Skip to content Skip to navigation

Can You Afford to Let Them Fail?

October 27, 2009
by Daphne Lawrence
| Reprints
Though hospitals may not have to subsidize EMRs for independent, community practices, letting them fail and flail is not a sound strategy

Todd Rothenhaus

Todd Rothenhaus

The definition of meaningful use is still evolving, but it's clear some level of information exchange between hospitals and physician practices will be required to qualify for HITECH incentive payments. And while a hospital may be well positioned on meaningful use with its own EMR, its affiliated independent physician practices may not be. Can hospitals afford to leave EMR implementation up to the practices and risk losing stimulus money due to a lack of information exchange?

Though a number of hospitals have been offering EMR funding and support to physicians since the relaxation of the Stark laws, HITECH has sent independent practices rushing for help, and CIOs are paying attention. “There's a feeding frenzy with the HITECH stimulus,” says Todd Rothenhaus, M.D., senior vice president and CIO of Boston-based Caritas Christi Health Care, a seven-hospital system. “Two-thirds of our physicians are not employed, but those physicians are valuable to us, and we want to service that group, too.”

Rothenhaus says CIOs can't afford to ignore this group of doctors - not only for quality of care issues, but for the hospital's business model. “For health organizations, the ability to help with electronic health records is becoming a competitive edge,” he says. “The ones that look away from this miss an opportunity to align with a physician who might go to another hospital system because they are supporting an EHR.”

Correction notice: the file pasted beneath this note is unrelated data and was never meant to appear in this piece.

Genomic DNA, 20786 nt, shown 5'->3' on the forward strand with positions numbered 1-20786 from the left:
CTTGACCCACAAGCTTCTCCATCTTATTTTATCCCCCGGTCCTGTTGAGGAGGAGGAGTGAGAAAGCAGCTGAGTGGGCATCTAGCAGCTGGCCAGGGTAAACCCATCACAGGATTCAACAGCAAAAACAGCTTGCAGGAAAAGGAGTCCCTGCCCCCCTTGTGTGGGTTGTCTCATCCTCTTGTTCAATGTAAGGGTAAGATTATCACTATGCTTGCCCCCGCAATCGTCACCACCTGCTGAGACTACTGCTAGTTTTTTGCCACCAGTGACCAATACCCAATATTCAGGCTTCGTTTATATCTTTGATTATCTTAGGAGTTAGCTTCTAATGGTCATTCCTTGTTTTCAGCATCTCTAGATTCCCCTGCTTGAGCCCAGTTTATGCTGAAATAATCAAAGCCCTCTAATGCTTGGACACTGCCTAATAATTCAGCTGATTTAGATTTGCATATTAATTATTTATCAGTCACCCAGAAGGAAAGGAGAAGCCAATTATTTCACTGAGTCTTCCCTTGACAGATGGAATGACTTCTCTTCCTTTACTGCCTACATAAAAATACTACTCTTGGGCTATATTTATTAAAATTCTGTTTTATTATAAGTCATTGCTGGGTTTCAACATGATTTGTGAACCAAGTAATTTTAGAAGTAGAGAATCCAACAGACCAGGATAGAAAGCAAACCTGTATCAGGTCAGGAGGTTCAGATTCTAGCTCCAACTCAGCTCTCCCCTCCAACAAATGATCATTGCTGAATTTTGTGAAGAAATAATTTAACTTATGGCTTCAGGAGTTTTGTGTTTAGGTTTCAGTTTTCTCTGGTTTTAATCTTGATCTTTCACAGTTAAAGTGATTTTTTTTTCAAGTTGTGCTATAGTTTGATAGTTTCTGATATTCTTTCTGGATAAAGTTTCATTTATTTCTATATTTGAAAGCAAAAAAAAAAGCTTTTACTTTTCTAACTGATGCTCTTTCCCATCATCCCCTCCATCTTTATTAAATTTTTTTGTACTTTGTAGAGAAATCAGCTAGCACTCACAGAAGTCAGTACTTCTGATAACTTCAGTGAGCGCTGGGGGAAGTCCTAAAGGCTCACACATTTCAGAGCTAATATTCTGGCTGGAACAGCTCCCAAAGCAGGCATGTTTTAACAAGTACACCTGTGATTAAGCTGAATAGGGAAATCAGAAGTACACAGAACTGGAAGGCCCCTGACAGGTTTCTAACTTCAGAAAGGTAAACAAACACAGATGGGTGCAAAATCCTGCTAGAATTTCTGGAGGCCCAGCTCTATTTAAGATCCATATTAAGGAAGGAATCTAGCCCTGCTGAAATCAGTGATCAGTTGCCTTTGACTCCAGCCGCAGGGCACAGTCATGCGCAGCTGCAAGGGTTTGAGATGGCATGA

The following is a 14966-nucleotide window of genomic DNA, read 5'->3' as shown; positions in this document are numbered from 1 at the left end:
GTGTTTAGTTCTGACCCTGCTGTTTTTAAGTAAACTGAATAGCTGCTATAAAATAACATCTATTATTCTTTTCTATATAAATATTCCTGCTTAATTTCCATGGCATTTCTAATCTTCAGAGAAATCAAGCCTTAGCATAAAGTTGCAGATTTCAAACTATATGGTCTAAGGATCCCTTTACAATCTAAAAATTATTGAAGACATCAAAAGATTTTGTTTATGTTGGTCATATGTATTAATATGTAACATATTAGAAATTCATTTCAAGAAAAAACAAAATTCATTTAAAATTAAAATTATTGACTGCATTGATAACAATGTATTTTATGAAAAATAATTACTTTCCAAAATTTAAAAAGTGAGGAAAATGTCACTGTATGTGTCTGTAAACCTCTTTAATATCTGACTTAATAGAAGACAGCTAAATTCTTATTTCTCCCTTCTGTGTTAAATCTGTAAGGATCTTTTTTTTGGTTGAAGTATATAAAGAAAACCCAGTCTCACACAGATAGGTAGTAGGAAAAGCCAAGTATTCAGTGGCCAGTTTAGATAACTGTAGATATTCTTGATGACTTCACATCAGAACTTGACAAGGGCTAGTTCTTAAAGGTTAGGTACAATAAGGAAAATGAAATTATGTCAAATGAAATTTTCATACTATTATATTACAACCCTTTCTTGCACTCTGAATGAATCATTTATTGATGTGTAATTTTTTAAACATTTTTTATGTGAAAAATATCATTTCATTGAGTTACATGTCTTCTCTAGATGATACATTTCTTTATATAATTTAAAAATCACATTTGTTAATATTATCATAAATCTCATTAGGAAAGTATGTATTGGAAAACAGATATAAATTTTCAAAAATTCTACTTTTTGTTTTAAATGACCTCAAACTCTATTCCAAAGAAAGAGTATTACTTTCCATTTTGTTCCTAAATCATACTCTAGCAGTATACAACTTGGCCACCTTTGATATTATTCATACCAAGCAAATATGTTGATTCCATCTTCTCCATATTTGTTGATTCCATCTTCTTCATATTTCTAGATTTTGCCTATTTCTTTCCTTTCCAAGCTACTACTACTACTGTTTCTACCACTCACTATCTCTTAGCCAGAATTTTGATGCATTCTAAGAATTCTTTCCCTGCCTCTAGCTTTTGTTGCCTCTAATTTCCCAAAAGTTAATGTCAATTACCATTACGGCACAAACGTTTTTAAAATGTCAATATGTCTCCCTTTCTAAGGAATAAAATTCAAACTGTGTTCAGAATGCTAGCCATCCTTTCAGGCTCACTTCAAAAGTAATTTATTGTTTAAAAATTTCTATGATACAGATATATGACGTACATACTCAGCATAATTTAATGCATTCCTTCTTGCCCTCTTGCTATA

It's an interesting environment, says John Whitman, principal at ECG Management Consultants (Arlington, Va.). He says that although hospitals are feeling the pressure to connect this group, not all of them are able to do so - at least for now. “We do see organizations that aren't doing anything with those docs and are just focusing on an employed group strategy,” he says. “They realize that something needs to be done with the community, but it may or may not be a priority depending on their competitive environment.”

Whitman, whose firm works with many smaller hospitals, believes the best approach to community doctors is to devise a physician IT strategy that aligns with their overall IT strategy - and not to be distracted from a coherent plan by HITECH.

Many CIOs are already on that track. Richard Shirey, CIO of the 1,500-bed Baptist Health System (Birmingham, Ala.), says he has “a vision of an integrated health record, and the only way we can accomplish that is if our (community) physicians are aligned as well as our employed physicians. It's the only way we'll be able to gather quality measures and help improve patient care, and I don't think the dollar number is all that important.”